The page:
QUESTION: The opposition in Kazakhstan expressed an opinion that Kazakhstan, one way or another, will not be able to in the end chair the OSCE. They push the country towards a union with China and Russia. I would like to find out your opinion on this subject, and more specifically about the possibility of threatening to leave the OSCE and to create unions amongst themselves.
ASSISTANT SECRETARY BOUCHER: I think first, we're not here to push Kazakhstan one way or the other. We understand that it's strategically important for Kazakhstan to have good relations with Russia, with China, with the United States, with Europe, with Turkey, with countries to the south. So I don't think we're trying to push Kazakhstan around. We're trying to support the independence of Kazakhstan and ensure that Kazakhstan has the choices that can most benefit its people.
The OSCE has been a very important organization in the development of Europe. It's played a very important role in the development of human rights, the economy, social security for countries and we wanted to make sure it has the leadership to continue to play that role. So when we look at the question of chairmanship, it's not so much a question of bad effects that one country or another doesn't get the chairmanship. For us it's a question of whether the country can provide - the chairman can provide the leadership and the example to move forward in all these areas.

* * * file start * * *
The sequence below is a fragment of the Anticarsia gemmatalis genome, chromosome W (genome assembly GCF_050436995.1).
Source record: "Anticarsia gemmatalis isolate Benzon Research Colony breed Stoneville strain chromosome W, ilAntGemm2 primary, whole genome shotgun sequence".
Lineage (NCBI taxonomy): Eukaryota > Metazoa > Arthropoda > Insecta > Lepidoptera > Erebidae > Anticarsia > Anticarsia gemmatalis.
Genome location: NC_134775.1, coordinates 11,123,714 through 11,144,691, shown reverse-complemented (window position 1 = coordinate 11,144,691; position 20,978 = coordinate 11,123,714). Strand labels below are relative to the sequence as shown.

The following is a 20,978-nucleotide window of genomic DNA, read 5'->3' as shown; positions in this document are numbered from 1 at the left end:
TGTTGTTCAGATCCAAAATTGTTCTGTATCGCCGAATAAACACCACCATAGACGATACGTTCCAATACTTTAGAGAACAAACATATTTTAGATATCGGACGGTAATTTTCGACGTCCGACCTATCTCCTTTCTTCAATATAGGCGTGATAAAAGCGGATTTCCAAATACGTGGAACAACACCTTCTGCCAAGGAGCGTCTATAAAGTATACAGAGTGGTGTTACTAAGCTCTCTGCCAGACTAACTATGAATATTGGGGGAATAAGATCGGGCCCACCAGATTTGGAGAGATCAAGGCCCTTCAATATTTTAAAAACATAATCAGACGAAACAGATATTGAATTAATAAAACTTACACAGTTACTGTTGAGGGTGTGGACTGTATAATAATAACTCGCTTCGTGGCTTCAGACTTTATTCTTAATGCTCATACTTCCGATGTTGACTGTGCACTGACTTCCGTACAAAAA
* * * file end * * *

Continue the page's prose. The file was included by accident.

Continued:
I don't think there's any question but that Kazakhstan can provide leadership and be an example in some of these areas, but the chairman needs to be able to lead in all the areas.
But again, we're not asking for perfection. None of us are perfect. No one should say my way is better than your way. What we're saying is my country is committed to progress and we're taking steps to achieve that progress. As chairman, we can work with others to achieve progress. So that will be the question. We'll look at that question when we get to Madrid.
QUESTION: The results of the democratization commission, the pro-presidential parties have highlighted the results of the work of that commission and the opposition parties, the parties opposing the president, their remarks were negative. One would like to learn about your views on this.